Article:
[quote="joncarl, post:1, topic:187073"]

It seems like the obvious answer is to simply refrain from sexual relations for a few more years.

[/quote]

This strikes me as a very bad idea. A healthy sexual relationship is an important part of a happy marriage. The Church teaches that sexual intimacy in marriage serves both a unitative and a procreative purpose - both are important. Delaying sexual relations for years after marriage seems like a formula for a lot of frustration and resentment.

[quote="joncarl, post:1, topic:187073"]

If we were to get married and then use NFP for a few years in order to delay having children, would there be any spiritual fault in that?

[/quote]

As others have pointed out, couples may use NFP to determine the number and spacing of their children "for a just reason." People have a lot of different opinions about what consitutes a "just reason" but to me it seems to be very broad. You are in a better position than anyone else on this board to evaluate the reasons you and your future wife would have for delaying children, and determining whether they are "good enough."


#17

[quote="Thomas63116, post:16, topic:187073"]
Hello and welcome to the forums! You've gotten some good responses already, I just wanted to offer my own advice/observations on a couple points

Since you mention that you know "next to nothing" about NFP, a quick primer is in order. Essentially, a woman is fertile only at certain times during her monthly cycle. NFP teaches a couple to monitor and understand the bodily changes that accompany the fertile period of the cycle. If you are trying to avoid preganancy, you do not have intercourse during the fertile period. If you are trying to conceive, you have intercourse during the fertile period.

This strikes me as a very bad idea. A healthy sexual relationship is an important part of a happy marriage. The Church teaches that sexual intimacy in marriage serves both a unitative and a procreative purpose - both are important. Delaying sexual relations for years after marriage seems like a formula for a lot of frustration and resentment.

As others have pointed out, couples may use NFP to determine the number and spacing of their children "for a just reason." People have a lot of different opinions about what consitutes a "just reason" but to me it seems to be very broad. You are in a better position than anyone else on this board to evaluate the reasons you and your future wife would have for delaying children, and determining whether they are "good enough."

[/quote]

Good explaination :thumbsup:


#18

[quote="joncarl, post:1, topic:187073"]
Now, she and I want to get married as soon as I can support a family AND as soon as we are absolutely sure it's God's will that we share in that sacrament

[/quote]

[quote="joncarl, post:1, topic:187073"]
Anyway, where my question begins is that both of us agree that we shouldn't try for kids for a while after getting married, a couple years at least. The reasons range from financial to wanting some time to enjoy our young years before becoming parents.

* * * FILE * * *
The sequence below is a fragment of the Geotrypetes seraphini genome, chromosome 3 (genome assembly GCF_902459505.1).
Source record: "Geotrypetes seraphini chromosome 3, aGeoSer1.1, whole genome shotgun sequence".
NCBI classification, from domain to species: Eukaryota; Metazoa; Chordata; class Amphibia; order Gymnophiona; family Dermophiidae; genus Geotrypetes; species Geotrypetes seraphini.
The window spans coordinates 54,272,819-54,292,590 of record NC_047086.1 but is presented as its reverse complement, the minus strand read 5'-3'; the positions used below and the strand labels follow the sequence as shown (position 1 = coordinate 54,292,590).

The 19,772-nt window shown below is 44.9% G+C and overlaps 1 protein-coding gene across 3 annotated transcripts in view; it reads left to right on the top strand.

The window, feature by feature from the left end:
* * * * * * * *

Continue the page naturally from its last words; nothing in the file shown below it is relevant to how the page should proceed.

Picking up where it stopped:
[/quote]

First you say that you don't want to get married until you can support a family, but then you say you shouldn't try for children for a few years because of financial reasons. These goals seem to contradict each other, can you please clarify this?

Also, I do not believe "wanting some time to enjoy our young years" is a grave reason for delaying children.


#19

I hate to say it, but this was my reaction to your post as well. I believe, generally, that if you’re not ready the have children, you’re not ready to be married. I think that’s just practical, too. If I were in your shoes, I would ask myself if wanting to be young and enjoy yourselves more is actually a serious, **just **reason to put off having children. Honestly, it sounds to me like a good reason to NOT get married.

The good part is it sounds like you’re a thoughtful and sensitive young man, so you have that going for you. And it sounds like the two of you are pretty good at, or at least practiced in, communicating with eachother about these things which is essential to a good marriage.

One more point, in reply to your comments about waiting a few years after you get married to start having children, and how your parents waited 10 years, etc. Yes, your parents were blessed but not all couples end up like they did. Even though you are young now, there are absolutely no guarantees about your future health and fertility. I know so many couples who put off having children in their early years of marriage for various reasons. And then, when they were eventually ready, they weren’t able to conceive the way they thought they would be. I know people like this in real life, and CAF is full of such stories. Thinking that you’re still young doesn’t change anything. There are many young couples struggling with unexpected infertility here as well. Or who were maybe eventually able to conceive, but not to have as many children as they had wanted to. There are just no guarantees in life about anything, so IMO it’s best to not look a gift horse in the mouth, so to speak. Being able to have children is a blessing and a gift for a married couple and I would embrace it with open arms if I were you.


#20

Obviously the OP is in a better position to explain this, but I can see where there would be a difference between the financial stability needed to provide for oneself and a spouse, and the financial stability needed to support a child.

The OP does not say, but I take from his post that he is rather young (perhaps still in school).

The Church does not require that spouses have a grave reason, merely a just reason (CCC 2368)